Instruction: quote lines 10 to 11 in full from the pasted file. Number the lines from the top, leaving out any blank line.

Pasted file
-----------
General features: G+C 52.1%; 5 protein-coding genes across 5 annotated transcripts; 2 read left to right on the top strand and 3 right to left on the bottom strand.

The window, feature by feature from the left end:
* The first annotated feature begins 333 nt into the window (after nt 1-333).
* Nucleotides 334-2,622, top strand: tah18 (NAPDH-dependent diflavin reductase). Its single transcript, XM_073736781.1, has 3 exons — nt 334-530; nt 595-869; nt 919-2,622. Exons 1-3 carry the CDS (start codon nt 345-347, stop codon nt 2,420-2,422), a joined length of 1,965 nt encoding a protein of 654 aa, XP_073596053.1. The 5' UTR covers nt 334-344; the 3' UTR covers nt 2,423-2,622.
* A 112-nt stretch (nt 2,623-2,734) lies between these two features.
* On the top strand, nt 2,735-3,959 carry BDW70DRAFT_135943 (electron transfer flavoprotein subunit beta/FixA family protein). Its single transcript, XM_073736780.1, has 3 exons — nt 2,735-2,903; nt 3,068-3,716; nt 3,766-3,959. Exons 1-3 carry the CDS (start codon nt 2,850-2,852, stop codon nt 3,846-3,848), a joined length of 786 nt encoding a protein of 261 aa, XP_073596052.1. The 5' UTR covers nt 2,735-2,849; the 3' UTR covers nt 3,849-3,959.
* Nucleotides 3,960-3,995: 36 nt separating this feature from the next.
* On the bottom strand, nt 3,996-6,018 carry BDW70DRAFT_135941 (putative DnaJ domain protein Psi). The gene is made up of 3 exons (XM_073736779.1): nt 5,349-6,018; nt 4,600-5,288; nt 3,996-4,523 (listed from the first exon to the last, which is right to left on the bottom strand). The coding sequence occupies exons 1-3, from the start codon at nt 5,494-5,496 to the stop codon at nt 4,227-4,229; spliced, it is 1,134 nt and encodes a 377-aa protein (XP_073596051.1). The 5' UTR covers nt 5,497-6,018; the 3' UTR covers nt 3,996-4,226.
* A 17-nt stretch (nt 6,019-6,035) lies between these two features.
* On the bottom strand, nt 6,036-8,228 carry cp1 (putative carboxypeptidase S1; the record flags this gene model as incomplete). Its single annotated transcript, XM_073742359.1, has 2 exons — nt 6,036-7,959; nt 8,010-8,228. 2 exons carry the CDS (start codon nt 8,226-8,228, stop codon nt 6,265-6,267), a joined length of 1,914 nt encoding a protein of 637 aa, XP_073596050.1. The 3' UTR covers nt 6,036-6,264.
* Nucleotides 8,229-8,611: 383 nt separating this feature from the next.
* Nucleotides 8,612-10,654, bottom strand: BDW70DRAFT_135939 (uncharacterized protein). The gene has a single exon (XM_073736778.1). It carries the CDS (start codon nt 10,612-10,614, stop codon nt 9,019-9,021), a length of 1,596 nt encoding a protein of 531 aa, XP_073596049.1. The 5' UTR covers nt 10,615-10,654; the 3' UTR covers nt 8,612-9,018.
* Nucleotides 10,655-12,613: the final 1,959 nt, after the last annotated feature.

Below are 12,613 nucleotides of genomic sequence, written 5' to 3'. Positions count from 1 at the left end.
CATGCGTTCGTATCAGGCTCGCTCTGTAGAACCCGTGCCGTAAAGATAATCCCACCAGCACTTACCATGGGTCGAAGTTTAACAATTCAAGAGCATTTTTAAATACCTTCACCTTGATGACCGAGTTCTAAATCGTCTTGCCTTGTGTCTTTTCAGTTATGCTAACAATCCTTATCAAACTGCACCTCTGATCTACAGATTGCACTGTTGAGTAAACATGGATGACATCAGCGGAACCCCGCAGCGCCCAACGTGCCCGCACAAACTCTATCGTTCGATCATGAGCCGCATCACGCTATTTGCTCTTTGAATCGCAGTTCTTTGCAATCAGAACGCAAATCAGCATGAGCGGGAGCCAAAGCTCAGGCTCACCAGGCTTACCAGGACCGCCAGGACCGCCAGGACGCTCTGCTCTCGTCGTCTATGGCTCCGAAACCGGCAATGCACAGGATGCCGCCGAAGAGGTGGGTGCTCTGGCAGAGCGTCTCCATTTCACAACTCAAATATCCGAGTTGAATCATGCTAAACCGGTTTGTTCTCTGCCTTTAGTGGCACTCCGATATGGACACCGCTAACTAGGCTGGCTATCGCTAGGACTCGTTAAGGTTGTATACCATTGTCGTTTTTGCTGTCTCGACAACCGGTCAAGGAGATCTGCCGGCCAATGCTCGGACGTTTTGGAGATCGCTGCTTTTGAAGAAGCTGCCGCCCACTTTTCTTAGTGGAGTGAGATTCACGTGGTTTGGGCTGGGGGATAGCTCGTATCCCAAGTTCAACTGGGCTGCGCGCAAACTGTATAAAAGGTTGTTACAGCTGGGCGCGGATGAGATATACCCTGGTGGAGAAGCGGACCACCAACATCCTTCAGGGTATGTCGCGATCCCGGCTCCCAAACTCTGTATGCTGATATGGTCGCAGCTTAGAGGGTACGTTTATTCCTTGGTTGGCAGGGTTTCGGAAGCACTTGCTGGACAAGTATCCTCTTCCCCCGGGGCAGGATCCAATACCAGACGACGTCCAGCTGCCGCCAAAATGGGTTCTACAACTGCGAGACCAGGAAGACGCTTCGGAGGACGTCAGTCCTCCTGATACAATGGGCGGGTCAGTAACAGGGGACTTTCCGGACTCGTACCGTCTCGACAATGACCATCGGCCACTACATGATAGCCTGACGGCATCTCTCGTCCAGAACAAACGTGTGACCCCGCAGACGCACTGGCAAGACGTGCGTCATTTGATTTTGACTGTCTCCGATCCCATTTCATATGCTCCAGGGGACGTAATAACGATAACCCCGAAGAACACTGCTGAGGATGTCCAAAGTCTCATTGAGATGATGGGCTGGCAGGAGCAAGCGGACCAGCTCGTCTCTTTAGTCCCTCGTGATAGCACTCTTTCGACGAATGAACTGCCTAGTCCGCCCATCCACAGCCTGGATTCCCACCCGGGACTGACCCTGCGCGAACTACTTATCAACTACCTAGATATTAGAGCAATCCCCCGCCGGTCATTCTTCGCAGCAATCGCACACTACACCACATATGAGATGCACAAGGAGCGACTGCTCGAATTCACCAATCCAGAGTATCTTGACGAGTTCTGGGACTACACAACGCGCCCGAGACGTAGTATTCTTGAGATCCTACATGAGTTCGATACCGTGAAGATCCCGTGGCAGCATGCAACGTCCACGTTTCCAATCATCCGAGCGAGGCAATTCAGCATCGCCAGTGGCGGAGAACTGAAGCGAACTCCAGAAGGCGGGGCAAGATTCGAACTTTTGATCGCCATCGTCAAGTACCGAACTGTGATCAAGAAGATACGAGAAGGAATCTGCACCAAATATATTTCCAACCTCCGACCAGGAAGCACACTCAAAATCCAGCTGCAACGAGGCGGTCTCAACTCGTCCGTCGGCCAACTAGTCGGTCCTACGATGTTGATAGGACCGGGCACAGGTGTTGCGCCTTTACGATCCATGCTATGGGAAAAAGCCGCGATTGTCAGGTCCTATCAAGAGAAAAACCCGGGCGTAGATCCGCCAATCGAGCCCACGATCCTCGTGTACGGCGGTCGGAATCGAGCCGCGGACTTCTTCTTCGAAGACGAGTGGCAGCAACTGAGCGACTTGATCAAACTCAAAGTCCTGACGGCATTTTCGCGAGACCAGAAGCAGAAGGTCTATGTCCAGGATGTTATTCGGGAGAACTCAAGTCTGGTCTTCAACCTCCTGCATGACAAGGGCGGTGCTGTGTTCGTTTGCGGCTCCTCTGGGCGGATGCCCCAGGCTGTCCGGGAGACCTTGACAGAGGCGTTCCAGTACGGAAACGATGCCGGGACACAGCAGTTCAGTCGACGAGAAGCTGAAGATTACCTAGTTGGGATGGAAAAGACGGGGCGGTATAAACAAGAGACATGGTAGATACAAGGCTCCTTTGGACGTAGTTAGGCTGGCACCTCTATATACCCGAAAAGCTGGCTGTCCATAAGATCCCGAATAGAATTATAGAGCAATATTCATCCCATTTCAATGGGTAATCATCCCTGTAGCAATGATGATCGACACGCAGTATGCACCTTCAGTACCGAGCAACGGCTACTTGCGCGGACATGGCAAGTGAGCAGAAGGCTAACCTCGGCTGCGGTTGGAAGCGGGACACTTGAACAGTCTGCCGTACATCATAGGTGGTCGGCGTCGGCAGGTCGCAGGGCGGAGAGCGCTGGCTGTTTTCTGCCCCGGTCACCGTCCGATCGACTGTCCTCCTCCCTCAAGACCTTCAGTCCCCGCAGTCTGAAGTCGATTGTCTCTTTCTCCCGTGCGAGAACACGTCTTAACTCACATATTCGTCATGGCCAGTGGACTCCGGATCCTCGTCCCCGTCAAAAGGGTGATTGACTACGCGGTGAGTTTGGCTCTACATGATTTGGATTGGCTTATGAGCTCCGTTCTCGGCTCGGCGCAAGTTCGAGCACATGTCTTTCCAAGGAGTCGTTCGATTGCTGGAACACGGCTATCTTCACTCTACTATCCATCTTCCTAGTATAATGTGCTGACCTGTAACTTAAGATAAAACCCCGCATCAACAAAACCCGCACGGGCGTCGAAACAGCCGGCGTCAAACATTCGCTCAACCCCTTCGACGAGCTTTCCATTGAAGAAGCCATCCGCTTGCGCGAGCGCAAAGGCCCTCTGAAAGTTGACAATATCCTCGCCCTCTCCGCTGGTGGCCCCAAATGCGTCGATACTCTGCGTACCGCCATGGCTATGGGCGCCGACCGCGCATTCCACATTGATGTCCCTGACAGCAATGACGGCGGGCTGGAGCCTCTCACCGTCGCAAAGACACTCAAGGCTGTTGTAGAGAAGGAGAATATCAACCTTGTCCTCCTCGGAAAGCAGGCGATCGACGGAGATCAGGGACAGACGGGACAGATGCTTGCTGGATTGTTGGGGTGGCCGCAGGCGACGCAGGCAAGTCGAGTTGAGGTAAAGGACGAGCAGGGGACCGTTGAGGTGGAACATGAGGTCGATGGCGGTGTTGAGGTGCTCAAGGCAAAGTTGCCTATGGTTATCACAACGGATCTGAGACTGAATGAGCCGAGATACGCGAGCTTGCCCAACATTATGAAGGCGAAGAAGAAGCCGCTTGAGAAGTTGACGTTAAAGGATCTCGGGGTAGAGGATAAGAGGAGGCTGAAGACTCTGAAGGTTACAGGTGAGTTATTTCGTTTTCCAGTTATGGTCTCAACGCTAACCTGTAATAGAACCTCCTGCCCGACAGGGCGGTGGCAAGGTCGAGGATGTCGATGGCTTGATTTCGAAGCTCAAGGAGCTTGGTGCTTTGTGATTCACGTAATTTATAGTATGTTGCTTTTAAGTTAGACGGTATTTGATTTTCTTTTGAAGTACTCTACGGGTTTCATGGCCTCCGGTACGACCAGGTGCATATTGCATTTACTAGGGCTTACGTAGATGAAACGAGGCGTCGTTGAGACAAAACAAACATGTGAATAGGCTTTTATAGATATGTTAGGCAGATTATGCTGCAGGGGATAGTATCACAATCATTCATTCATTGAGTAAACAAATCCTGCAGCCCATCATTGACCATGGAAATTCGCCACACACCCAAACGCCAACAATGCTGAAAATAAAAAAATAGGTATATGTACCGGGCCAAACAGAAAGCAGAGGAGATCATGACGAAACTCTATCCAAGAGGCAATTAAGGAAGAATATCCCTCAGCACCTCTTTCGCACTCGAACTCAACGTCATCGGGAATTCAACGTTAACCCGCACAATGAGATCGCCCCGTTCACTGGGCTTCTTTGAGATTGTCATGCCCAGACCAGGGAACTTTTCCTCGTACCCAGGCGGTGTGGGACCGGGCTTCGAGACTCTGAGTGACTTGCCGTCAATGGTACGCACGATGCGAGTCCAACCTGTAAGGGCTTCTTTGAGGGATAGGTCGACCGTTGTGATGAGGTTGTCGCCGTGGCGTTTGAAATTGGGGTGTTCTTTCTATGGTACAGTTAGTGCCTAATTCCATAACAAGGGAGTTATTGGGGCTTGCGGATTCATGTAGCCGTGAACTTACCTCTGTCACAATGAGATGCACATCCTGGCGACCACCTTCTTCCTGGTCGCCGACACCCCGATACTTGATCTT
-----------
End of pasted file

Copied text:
* On the bottom strand, nt 6,036-8,228 carry cp1 (putative carboxypeptidase S1; the record flags this gene model as incomplete). Its single annotated transcript, XM_073742359.1, has 2 exons — nt 6,036-7,959; nt 8,010-8,228. 2 exons carry the CDS (start codon nt 8,226-8,228, stop codon nt 6,265-6,267), a joined length of 1,914 nt encoding a protein of 637 aa, XP_073596050.1. The 3' UTR covers nt 6,036-6,264.
* Nucleotides 8,229-8,611: 383 nt separating this feature from the next.